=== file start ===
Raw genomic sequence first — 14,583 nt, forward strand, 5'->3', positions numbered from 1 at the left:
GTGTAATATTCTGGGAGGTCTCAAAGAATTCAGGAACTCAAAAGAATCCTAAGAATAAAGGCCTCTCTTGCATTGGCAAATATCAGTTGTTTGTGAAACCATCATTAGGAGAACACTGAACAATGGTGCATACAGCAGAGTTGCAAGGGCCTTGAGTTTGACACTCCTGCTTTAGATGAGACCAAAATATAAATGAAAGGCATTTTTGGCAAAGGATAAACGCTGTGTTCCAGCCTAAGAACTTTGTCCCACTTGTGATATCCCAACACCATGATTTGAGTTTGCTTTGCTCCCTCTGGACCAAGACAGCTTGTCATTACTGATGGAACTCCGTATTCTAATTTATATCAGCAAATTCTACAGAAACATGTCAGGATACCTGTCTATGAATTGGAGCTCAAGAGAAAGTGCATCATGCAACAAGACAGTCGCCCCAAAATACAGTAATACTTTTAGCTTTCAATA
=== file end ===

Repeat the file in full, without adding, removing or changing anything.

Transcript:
Raw genomic sequence first — 14,583 nt, forward strand, 5'->3', positions numbered from 1 at the left:
GTGTAATATTCTGGGAGGTCTCAAAGAATTCAGGAACTCAAAAGAATCCTAAGAATAAAGGCCTCTCTTGCATTGGCAAATATCAGTTGTTTGTGAAACCATCATTAGGAGAACACTGAACAATGGTGCATACAGCAGAGTTGCAAGGGCCTTGAGTTTGACACTCCTGCTTTAGATGAGACCAAAATATAAATGAAAGGCATTTTTGGCAAAGGATAAACGCTGTGTTCCAGCCTAAGAACTTTGTCCCACTTGTGATATCCCAACACCATGATTTGAGTTTGCTTTGCTCCCTCTGGACCAAGACAGCTTGTCATTACTGATGGAACTCCGTATTCTAATTTATATCAGCAAATTCTACAGAAACATGTCAGGATACCTGTCTATGAATTGGAGCTCAAGAGAAAGTGCATCATGCAACAAGACAGTCGCCCCAAAATACAGTAATACTTTTAGCTTTCAATA